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30 April 2021

Taylor's Case Study: Humanising Medicine

With the move into a new lifestyle and emerging stress due to the COVID-19 pandemic, mental health issues have, in varying degrees, affected our lives. Though some are fortunate to address these mental health concerns, many still lack that luxury and oftentimes put it on the backburner. 

This pandemic has been particularly cruel to the poor and the vulnerable, typically in the B40 communities. With little to no savings, many of these people, who are informal workers or hold odd jobs with daily wages, aren’t adequately covered by social safety nets and, as a result, have lost their rice bowl. Subsequently, as survival needs kick in, the importance of physical health is no longer a priority so what more mental health?

Receiving the Hind Rattan Award (Jewel of India) in 2020 for her contribution in the field of Public Health Completing her MBBS and M.D. in Public Health, Dr. Sapna Shridhar Patil, Senior Lecturer from Taylor’s School of Medicine, shares with us why mental health must be prioritised among the urban poor and the role of doctors in educating themselves about the people around them.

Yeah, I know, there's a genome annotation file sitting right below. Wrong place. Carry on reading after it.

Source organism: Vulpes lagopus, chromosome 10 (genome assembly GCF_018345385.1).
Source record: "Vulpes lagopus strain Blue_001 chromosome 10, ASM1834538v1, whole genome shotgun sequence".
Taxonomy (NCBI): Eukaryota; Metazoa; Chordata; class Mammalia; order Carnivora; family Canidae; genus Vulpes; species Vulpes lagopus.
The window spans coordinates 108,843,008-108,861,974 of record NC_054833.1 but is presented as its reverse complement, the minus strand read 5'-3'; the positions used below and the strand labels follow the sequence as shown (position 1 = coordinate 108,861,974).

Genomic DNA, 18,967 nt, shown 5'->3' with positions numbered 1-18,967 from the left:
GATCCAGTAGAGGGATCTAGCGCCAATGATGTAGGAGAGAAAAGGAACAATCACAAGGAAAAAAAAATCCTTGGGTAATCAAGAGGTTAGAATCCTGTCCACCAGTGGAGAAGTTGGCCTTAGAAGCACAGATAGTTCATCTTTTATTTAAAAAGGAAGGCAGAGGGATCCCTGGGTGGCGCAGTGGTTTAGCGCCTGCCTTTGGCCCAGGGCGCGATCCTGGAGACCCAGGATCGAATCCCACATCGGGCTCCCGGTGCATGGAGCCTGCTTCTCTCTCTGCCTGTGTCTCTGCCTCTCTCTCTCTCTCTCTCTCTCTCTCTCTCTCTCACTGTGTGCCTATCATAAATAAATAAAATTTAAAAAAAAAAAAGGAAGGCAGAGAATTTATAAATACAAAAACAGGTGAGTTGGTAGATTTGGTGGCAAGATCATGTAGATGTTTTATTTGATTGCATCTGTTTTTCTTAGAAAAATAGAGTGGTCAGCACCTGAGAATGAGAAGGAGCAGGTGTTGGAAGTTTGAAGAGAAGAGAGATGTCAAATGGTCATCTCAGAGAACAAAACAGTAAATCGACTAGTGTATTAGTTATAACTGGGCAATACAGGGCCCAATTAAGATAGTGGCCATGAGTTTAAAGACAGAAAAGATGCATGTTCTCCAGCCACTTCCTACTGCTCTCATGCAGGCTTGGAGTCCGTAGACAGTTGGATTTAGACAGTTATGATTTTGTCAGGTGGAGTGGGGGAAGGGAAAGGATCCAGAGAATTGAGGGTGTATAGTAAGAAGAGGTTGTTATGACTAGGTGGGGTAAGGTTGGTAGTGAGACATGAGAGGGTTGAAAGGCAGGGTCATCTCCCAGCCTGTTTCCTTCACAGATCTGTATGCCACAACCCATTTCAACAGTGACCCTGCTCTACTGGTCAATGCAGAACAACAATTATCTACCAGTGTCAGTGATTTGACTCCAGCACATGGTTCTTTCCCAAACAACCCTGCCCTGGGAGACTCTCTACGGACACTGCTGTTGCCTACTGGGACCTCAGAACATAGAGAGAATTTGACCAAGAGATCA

Taylor's Case Study: Humanising Medicine 1

Q: Share with us how your research tackles mental health among the urban poor. 

A: My current research assesses the self-perceived quality of life and mental health, including depression, anxiety, and stress, among the adult population of the PPR Sri Pantai community. Based on the increasing prevalence of mental health issues among different people, their quality of life has been affected. What makes things worse is that the vulnerability of the urban poor is determined by socioeconomic and environmental factors. 

When emotional distress affects the quality of life, it could culminate into self-harm and debilitating ailments. As a Public Health physician, I felt that there was an unmet need to study the dynamics between mental health and quality of life to identify the possible factors that could improve the health of the underprivileged.